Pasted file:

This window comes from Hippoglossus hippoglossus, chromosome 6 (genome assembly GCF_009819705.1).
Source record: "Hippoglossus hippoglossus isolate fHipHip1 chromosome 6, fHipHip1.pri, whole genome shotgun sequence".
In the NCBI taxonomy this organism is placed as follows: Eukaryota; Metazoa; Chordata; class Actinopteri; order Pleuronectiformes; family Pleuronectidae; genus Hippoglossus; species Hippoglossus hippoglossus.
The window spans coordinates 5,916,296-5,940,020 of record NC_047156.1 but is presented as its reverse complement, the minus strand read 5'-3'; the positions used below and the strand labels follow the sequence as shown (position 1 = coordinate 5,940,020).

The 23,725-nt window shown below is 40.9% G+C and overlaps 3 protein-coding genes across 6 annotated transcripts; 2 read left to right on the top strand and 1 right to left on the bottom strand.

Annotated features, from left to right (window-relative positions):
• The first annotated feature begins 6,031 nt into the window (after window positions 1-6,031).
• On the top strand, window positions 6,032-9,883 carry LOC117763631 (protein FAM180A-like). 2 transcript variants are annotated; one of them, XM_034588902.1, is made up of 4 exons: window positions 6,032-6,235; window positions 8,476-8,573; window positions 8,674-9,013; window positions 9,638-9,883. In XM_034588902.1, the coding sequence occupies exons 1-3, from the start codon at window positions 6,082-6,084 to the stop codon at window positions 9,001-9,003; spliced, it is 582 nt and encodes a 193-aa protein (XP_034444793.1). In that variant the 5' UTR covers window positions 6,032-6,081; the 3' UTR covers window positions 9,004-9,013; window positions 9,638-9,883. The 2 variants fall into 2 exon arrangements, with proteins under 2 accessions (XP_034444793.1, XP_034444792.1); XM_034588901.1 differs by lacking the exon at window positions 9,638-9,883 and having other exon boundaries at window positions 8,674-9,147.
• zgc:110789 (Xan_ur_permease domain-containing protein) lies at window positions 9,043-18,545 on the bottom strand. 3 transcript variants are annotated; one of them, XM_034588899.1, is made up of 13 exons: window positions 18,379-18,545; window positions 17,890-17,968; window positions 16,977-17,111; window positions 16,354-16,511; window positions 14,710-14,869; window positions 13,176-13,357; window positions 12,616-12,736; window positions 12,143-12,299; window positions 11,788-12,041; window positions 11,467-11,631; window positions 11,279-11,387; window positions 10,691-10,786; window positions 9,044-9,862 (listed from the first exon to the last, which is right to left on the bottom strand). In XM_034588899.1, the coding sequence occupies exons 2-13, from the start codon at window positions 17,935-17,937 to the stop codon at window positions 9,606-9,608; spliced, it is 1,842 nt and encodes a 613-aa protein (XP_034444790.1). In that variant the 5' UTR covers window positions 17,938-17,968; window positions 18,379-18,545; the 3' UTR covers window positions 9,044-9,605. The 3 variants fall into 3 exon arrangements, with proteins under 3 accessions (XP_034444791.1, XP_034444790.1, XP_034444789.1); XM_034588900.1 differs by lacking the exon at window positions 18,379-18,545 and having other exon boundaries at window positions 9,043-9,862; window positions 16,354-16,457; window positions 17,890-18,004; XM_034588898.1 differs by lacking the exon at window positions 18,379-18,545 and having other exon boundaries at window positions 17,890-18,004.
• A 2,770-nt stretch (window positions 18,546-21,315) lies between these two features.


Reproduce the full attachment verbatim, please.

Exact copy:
This window comes from Hippoglossus hippoglossus, chromosome 6 (genome assembly GCF_009819705.1).
Source record: "Hippoglossus hippoglossus isolate fHipHip1 chromosome 6, fHipHip1.pri, whole genome shotgun sequence".
In the NCBI taxonomy this organism is placed as follows: Eukaryota; Metazoa; Chordata; class Actinopteri; order Pleuronectiformes; family Pleuronectidae; genus Hippoglossus; species Hippoglossus hippoglossus.
The window spans coordinates 5,916,296-5,940,020 of record NC_047156.1 but is presented as its reverse complement, the minus strand read 5'-3'; the positions used below and the strand labels follow the sequence as shown (position 1 = coordinate 5,940,020).

The 23,725-nt window shown below is 40.9% G+C and overlaps 3 protein-coding genes across 6 annotated transcripts; 2 read left to right on the top strand and 1 right to left on the bottom strand.

Annotated features, from left to right (window-relative positions):
• The first annotated feature begins 6,031 nt into the window (after window positions 1-6,031).
• On the top strand, window positions 6,032-9,883 carry LOC117763631 (protein FAM180A-like). 2 transcript variants are annotated; one of them, XM_034588902.1, is made up of 4 exons: window positions 6,032-6,235; window positions 8,476-8,573; window positions 8,674-9,013; window positions 9,638-9,883. In XM_034588902.1, the coding sequence occupies exons 1-3, from the start codon at window positions 6,082-6,084 to the stop codon at window positions 9,001-9,003; spliced, it is 582 nt and encodes a 193-aa protein (XP_034444793.1). In that variant the 5' UTR covers window positions 6,032-6,081; the 3' UTR covers window positions 9,004-9,013; window positions 9,638-9,883. The 2 variants fall into 2 exon arrangements, with proteins under 2 accessions (XP_034444793.1, XP_034444792.1); XM_034588901.1 differs by lacking the exon at window positions 9,638-9,883 and having other exon boundaries at window positions 8,674-9,147.
• zgc:110789 (Xan_ur_permease domain-containing protein) lies at window positions 9,043-18,545 on the bottom strand. 3 transcript variants are annotated; one of them, XM_034588899.1, is made up of 13 exons: window positions 18,379-18,545; window positions 17,890-17,968; window positions 16,977-17,111; window positions 16,354-16,511; window positions 14,710-14,869; window positions 13,176-13,357; window positions 12,616-12,736; window positions 12,143-12,299; window positions 11,788-12,041; window positions 11,467-11,631; window positions 11,279-11,387; window positions 10,691-10,786; window positions 9,044-9,862 (listed from the first exon to the last, which is right to left on the bottom strand). In XM_034588899.1, the coding sequence occupies exons 2-13, from the start codon at window positions 17,935-17,937 to the stop codon at window positions 9,606-9,608; spliced, it is 1,842 nt and encodes a 613-aa protein (XP_034444790.1). In that variant the 5' UTR covers window positions 17,938-17,968; window positions 18,379-18,545; the 3' UTR covers window positions 9,044-9,605. The 3 variants fall into 3 exon arrangements, with proteins under 3 accessions (XP_034444791.1, XP_034444790.1, XP_034444789.1); XM_034588900.1 differs by lacking the exon at window positions 18,379-18,545 and having other exon boundaries at window positions 9,043-9,862; window positions 16,354-16,457; window positions 17,890-18,004; XM_034588898.1 differs by lacking the exon at window positions 18,379-18,545 and having other exon boundaries at window positions 17,890-18,004.
• A 2,770-nt stretch (window positions 18,546-21,315) lies between these two features.